Controversy over 14-hour delay to news of Dundalk non-runner
A 14-hour delay before bookmakers were informed of a Dundalk non-runner originally chalked up at 10-1 then cut to 5-2 has sparked controversy.
Turf Club chief executive Denis Egan has indicated the blame for the delay in bookmakers being informed of the withdrawal of US Navy Seal from a race on Friday lies with SIS Ireland.
US Navy Seal was declared a non-runner before 5pm on Thursday, but SIS Ireland, the agent responsible for formally delivering all non-runners to bookmakers, passed on the withdrawal only the following morning. In the intervening hours US Navy Seal dramatically shortened in price.
Paddy Orr, on-course manager for SIS Ireland, defended the delay as part of the firm's “protocol”.
It was normal practice
Orr stated it was normal practice not to relay news of a non-runner until the day of the race unless it was withdrawn by 2.30pm the previous day, despite the operator being aware of US Navy Seal's withdrawal before 5pm on Thursday and markets being open on the race.
He conceded a review may now be necessary of a policy that raises the possibility for manipulation of rule 4, which provides for bookmakers to deduct a percentage of winning bets after short-priced withdrawals.
He said: “The overnight declarations go out at 2.30pm every day to bookmakers, but obviously Friday is different because it also carries weekend racing.
“In this instance, [the horse] would have had to have been declared a non-runner before 2.30pm on Thursday before our overnight declarations went out.
“The non-runner could not be taken out until the following morning, which we did at 7am on Friday morning. This is SIS protocol, but perhaps we may review this going forward.”
Bookmakers rely on the information feed that carries non-runners from SIS and do not make changes to markets based on any other information, even when non-runners are flagged on the Turf Club website, as US Navy Seal was.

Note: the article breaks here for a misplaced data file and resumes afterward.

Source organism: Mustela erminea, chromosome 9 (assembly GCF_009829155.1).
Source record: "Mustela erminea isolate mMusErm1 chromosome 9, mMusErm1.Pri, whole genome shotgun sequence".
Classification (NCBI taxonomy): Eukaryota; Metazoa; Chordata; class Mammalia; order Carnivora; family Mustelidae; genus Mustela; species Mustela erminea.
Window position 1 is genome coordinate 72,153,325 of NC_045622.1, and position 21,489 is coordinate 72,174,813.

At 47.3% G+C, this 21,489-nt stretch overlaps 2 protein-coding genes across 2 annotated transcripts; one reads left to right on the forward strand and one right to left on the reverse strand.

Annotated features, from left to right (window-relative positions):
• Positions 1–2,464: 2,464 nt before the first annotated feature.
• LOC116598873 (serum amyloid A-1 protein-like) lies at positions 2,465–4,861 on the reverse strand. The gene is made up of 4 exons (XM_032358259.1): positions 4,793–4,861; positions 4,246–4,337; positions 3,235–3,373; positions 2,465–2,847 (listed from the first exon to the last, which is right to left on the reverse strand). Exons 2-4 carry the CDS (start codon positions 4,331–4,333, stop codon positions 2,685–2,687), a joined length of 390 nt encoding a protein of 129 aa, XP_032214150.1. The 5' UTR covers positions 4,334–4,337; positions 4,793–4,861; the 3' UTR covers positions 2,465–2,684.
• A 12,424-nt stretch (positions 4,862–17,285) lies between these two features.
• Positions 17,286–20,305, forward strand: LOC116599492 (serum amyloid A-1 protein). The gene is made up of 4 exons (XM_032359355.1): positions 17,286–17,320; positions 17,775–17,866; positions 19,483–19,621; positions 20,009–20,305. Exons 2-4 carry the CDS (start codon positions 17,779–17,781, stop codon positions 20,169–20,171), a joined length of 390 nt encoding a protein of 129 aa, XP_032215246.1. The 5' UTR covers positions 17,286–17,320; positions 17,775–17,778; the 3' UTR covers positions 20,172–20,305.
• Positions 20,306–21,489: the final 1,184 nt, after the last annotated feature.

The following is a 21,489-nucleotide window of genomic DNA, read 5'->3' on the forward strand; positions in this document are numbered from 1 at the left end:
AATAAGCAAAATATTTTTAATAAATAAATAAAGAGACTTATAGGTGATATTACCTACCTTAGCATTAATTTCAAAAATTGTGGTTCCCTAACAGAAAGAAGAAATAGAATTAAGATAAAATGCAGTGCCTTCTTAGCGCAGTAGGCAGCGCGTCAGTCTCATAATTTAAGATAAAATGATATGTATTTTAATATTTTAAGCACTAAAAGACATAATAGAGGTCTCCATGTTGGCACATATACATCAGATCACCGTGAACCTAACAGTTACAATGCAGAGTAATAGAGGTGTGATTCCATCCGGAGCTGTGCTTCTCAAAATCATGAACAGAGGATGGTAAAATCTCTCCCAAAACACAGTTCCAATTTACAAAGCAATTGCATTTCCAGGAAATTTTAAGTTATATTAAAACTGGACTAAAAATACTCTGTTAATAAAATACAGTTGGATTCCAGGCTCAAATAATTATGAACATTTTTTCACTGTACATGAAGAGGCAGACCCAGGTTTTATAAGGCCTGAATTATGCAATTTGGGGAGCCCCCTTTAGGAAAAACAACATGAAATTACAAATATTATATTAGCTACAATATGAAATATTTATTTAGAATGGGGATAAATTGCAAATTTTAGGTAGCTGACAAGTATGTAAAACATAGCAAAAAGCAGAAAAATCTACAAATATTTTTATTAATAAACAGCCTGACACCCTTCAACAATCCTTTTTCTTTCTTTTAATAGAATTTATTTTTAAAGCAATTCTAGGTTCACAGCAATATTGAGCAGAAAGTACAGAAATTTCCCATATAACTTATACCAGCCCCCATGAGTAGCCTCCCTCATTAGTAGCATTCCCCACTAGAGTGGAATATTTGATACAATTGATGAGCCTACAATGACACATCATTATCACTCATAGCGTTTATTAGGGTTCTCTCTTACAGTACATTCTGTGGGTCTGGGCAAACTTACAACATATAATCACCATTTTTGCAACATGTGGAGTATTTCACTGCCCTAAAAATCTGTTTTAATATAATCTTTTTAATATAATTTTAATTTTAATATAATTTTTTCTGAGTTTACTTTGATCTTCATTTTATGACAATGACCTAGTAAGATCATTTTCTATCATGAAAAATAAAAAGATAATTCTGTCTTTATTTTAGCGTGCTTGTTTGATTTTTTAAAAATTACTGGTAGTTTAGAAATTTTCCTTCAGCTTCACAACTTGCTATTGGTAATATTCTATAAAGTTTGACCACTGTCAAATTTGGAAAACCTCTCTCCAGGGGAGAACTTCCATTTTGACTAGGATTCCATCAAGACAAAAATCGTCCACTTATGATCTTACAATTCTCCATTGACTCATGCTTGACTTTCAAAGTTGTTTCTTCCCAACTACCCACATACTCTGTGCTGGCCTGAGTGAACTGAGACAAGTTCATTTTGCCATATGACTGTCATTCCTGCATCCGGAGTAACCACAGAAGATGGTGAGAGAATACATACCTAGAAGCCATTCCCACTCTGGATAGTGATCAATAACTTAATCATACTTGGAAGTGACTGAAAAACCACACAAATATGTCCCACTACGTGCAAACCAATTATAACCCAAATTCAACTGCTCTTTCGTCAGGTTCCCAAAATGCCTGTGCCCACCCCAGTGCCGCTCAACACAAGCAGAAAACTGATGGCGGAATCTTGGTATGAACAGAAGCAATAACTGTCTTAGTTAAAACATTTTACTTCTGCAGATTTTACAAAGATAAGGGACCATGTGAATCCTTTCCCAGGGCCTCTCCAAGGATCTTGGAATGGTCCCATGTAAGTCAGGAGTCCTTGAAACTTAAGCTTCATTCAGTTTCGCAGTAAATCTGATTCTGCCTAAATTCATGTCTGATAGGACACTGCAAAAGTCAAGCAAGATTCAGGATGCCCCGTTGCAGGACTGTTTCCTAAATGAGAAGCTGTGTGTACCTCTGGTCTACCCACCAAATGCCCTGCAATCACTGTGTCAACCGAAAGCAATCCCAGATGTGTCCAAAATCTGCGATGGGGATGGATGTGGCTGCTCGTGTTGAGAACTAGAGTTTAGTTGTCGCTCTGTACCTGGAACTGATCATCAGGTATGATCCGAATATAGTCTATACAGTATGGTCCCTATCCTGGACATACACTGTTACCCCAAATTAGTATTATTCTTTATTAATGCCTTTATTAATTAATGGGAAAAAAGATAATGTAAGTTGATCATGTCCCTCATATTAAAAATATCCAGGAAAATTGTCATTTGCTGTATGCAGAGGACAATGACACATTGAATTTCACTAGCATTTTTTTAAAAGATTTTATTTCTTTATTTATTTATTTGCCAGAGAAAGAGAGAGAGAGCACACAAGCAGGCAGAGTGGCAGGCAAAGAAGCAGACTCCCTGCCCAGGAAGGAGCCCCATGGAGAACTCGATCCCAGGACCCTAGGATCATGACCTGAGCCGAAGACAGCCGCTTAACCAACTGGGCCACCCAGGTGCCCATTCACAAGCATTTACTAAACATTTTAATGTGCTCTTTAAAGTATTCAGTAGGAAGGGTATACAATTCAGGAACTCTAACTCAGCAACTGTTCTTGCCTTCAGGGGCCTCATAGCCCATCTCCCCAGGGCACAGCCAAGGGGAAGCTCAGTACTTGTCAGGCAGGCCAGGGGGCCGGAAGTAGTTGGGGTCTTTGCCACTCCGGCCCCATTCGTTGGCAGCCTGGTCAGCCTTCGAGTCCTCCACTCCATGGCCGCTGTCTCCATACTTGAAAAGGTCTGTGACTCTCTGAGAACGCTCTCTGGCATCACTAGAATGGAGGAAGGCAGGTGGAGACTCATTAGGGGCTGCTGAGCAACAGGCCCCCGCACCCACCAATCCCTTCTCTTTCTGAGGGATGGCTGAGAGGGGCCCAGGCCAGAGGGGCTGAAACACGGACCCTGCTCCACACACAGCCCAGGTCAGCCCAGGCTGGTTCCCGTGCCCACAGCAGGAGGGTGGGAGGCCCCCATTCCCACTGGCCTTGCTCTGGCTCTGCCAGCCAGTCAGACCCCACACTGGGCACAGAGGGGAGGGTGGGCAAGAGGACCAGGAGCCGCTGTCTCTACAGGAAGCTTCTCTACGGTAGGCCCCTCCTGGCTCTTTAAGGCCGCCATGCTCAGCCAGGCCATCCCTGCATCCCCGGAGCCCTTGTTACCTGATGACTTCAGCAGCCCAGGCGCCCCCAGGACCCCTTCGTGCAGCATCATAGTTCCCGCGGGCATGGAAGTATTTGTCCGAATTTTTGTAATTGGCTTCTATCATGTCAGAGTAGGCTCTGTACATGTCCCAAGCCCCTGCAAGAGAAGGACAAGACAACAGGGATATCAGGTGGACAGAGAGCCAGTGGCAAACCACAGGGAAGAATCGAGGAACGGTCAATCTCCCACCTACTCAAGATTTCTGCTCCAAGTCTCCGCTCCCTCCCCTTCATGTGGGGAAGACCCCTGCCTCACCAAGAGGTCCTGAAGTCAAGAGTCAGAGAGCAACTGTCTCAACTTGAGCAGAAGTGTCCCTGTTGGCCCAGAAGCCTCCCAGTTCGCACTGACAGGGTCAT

This is a precautionary measure taken by bookmakers and they therefore rely solely on the SIS feed before making changes to their markets.
Drastically cut in price
US Navy Seal, who was originally chalked up at odds of 10-1 on the first show on Thursday evening, was drastically cut in price by bookmakers and was only a 5-2 chance when the official feed finally filtered through on Friday morning, 14 hours after the horse had been declared an official non-runner by the Turf Club. It has not been possible to ascertain the legitimacy of the apparent gamble.
Egan stated the delay between SIS being made aware of the news of US Navy Seal’s withdrawal at 4.47pm on Thursday evening and the point at which it delivered the feed to bookmakers at 7am on Friday morning, was far too long.
Egan said: “US Navy Seal was withdrawn at 4.45pm and an email was issued at 4.47pm to our email list, which includes SIS, who have the responsibility of delivering non-runners to bookmakers.
“As far as we were concerned, that was the end of the matter, but what subsequently transpired was the non-runner was not passed on to the bookmakers for quite some time.
“Meanwhile, the non-runner was on our website as soon as the email was sent at 4.47pm and available for everybody to see.”